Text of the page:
WASHINGTON -- This is moving day for one of the last known descendants of the famed Liberty Tree of Annapolis. The 45-foot tulip poplar, planted in 1978 on the grounds of the U.S. Capitol, has been wrenched from the earth and loaded onto a truck. And late this afternoon, the tree's 24-foot-wide base is to be eased into a new hole, just far enough way to escape the bulldozers that are due here next spring to begin work on an underground visitors center. At 100 tons of tree, root and soil, the Liberty seedling is the largest and last of eight Memorial Trees on the Capitol grounds that are being painstakingly moved.
NEWS
May 9, 2002
State officials accept seedling descendant of Liberty Tree A 2-foot-tall tulip poplar seedling propagated from the Liberty Tree, which once sheltered Colonial revolutionaries in Annapolis, was presented to state officials yesterday, starting a plan to give Liberty Tree offspring to each of the original 13 states and Washington. The seedling, accepted by Natural Resources Secretary J. Charles Fox at the State House, was one of 14 that the nonprofit American Forests was able to propagate from about 10,000 seeds it received from landscaper Mark Mehnert, who salvaged Liberty Tree wood from two recycling centers.
FEATURES
By Gerard Shields and Gerard Shields,SUN STAFF | April 10, 2002
Once, American colonists plotted revolution beneath its boughs. Now guitar enthusiasts will be able to plunk out patriotic tunes on instruments made from its felled trunk. The remains of the last standing American Liberty Tree, taken down in Annapolis in October 1999 after being damaged by a hurricane, have found a second life in the bodies of 400 custom-made guitars fashioned by a California maker. Eight of them - all spoken for - returned to Maryland last week to be sold by the Catonsville music shop owner who helped bring the guitar maker and the historic lumber together.
NEWS
By Karen Hosler and Karen Hosler,SUN NATIONAL STAFF | December 18, 2001
WASHINGTON -- This is moving day for one of the last known descendants of the famed Liberty Tree of Annapolis. The 45-foot tulip poplar, planted in 1978 on the grounds of the U.S. Capitol, has been wrenched from the earth and loaded onto a truck. And late this afternoon, the tree's 24-foot-wide base is to be eased into a new hole, just far enough way to escape the bulldozers that are due here next spring to begin work on an underground visitors center. At 100 tons of tree, root and soil, the Liberty seedling is the largest and last of eight Memorial Trees on the Capitol grounds that are being painstakingly moved.
NEWS
By Karen Hosler and Karen Hosler,SUN NATIONAL STAFF | April 27, 2001
WASHINGTON - Tall, straight and sturdy, the child of America's last Liberty Tree has thrived at the symbolic heart of the government formed by the revolutionaries who plotted beneath the boughs of its fallen ancestor. Planted as a scrawny seedling on the U.S. Capitol grounds more than two decades ago to mark the nation's 200th birthday, the tulip poplar now soars nearly 40 feet high, measures almost 20 inches across its trunk and will soon blossom into its signature blooms. But the tree's robust growth could spell its doom.
NEWS
By Phil Greenfield and Phil Greenfield,SPECIAL TO THE SUN | March 1, 2001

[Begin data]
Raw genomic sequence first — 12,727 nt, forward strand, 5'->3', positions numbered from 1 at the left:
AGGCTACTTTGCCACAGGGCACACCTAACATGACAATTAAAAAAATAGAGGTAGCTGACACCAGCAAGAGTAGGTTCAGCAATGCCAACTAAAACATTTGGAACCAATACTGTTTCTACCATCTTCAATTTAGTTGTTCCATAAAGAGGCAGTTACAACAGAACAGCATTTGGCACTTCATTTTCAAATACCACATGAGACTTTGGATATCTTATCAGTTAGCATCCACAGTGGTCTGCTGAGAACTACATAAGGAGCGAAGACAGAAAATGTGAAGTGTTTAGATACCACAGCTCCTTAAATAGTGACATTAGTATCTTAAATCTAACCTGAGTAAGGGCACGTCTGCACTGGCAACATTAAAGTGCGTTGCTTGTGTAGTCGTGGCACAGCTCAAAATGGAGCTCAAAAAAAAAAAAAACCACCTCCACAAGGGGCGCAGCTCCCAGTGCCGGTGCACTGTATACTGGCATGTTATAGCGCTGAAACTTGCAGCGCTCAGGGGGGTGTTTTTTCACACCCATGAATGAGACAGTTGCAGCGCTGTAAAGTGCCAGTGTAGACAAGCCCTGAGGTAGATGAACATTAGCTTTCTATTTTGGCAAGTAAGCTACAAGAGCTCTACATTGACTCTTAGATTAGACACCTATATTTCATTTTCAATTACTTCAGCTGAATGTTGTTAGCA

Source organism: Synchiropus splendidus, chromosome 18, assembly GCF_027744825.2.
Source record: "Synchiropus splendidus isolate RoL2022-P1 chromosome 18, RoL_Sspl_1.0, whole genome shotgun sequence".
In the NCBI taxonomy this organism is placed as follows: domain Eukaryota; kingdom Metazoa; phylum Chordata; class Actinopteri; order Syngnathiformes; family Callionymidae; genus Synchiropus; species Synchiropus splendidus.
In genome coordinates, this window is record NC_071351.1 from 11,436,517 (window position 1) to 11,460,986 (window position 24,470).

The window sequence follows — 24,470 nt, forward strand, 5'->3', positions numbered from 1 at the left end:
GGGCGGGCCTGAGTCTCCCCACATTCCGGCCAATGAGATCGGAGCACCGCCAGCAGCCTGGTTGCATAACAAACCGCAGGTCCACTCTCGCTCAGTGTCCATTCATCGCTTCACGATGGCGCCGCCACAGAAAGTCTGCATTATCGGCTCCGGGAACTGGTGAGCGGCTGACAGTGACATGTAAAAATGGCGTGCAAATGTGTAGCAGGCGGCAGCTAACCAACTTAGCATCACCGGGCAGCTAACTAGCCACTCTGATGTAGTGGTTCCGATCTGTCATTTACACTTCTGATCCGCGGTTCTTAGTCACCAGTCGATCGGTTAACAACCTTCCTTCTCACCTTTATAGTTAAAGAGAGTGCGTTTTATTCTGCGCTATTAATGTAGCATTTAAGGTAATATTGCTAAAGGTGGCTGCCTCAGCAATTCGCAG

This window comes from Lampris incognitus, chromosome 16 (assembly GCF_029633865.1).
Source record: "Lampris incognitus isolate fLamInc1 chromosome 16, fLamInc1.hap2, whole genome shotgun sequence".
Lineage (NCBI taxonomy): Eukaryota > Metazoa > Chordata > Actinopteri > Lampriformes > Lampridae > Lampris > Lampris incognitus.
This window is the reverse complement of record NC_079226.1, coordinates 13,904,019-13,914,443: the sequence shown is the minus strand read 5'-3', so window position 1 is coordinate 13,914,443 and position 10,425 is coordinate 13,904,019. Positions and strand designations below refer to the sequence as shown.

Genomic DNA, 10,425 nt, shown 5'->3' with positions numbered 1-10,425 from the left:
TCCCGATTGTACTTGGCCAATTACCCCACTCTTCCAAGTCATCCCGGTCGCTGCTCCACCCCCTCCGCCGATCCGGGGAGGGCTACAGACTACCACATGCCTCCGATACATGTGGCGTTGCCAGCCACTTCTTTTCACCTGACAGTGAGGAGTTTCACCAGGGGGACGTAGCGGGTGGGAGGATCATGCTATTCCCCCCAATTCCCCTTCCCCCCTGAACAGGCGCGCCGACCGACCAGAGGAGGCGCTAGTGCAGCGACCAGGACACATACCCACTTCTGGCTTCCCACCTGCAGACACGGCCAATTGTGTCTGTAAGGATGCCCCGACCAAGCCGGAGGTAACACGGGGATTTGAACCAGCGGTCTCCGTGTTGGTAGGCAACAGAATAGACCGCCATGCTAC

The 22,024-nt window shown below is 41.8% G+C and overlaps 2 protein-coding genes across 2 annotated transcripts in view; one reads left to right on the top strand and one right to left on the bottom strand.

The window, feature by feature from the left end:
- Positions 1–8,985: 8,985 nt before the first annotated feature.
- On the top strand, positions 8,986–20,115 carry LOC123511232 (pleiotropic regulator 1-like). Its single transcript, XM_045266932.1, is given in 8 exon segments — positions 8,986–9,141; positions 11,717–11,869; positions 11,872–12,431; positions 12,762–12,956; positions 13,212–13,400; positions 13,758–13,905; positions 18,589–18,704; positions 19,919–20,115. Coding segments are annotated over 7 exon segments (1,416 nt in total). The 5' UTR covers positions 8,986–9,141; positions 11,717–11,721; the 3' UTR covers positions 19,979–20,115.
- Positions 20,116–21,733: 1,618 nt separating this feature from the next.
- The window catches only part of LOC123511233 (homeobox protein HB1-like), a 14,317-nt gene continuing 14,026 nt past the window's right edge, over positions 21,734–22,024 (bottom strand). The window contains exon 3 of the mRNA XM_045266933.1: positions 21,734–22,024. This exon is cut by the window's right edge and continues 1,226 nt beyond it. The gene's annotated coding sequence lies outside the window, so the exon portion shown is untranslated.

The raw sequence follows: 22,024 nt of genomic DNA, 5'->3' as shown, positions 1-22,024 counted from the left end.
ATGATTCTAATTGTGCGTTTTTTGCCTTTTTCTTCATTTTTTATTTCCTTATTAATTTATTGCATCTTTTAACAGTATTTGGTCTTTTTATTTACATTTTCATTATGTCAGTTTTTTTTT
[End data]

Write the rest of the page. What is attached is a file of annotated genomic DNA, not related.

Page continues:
If there's a central theme linking the remarkably diverse musical interests of singer, guitarist and conductor Joel Cohen, it is that music reveals the spirit of a people and a time more vividly than anything else. On the Erato recording label, Cohen and his 11-member consort of singers and players called the Boston Camerata have explored such fascinating topics as the liturgical intimacy shared by Christians and Jews of the Middle Ages ("The Sacred Bridge," 1990); the spiritual aspirations of the 18th-century American Psalter ("The American Vocalist," 1992)
NEWS
By Phil Greenfield and Phil Greenfield,SPECIAL TO THE SUN | July 6, 2000
Two hundred and twenty-four years ago this past Tuesday, 56 leaders of Great Britain's American colonies pledged to posterity their lives, fortunes and sacred honor as they signed the great declaration that invented the United States of America. Thirteen years and several days later, a Parisian mob whose anger at an unjust monarchy had reached critical mass headed toward the 80-foot walls of the Bastille in search of gunpowder, prisoners to free and, most of all, a target for their frustration with the old regime.
NEWS
October 20, 1999
THE LIBERTY BELL remains a powerful symbol of American independence in spite of its famous fracture. Maryland's Liberty Tree, another mighty symbol that has suffered a crack, also will survive -- though not in its current form.Hurricane Floyd delivered a fatal blow to the giant tulip poplar a month ago, accomplishing what the redcoats could not when they cut down sister trees in the 12 other colonies during the American Revolution.Arborists have concluded that the damage to the already stressed 97-foot tree was too severe, and it will have to come down.
NEWS
By Andrea F. Siegel and Andrea F. Siegel,SUN STAFF | June 11, 2000
The nation's last Liberty Tree is taking on a whole new life in death. Felled in October after a summer hurricane damaged it beyond saving, the historic tree that once stood in Maryland's capital is about to become a music-maker instead of a money drain for the Annapolis man on a mission to save its remains. Taylor Guitars, producer of high-end acoustic guitars, plans to turn 30,000 pounds of Liberty Tree wood into a limited edition series of the instruments. The company, based near San Diego, will buy the wood for $78,000, allowing the landscaper who salvaged the tree parts from dumps to recover his expenses and keep the rest of the wood - a little less than 30,000 pounds - as he continues to scout for other uses.
Baltimore Sun Articles
|
|
|
Please note the green-lined linked article text has been applied commercially without any involvement from our newsroom editors, reporters or any other editorial staff.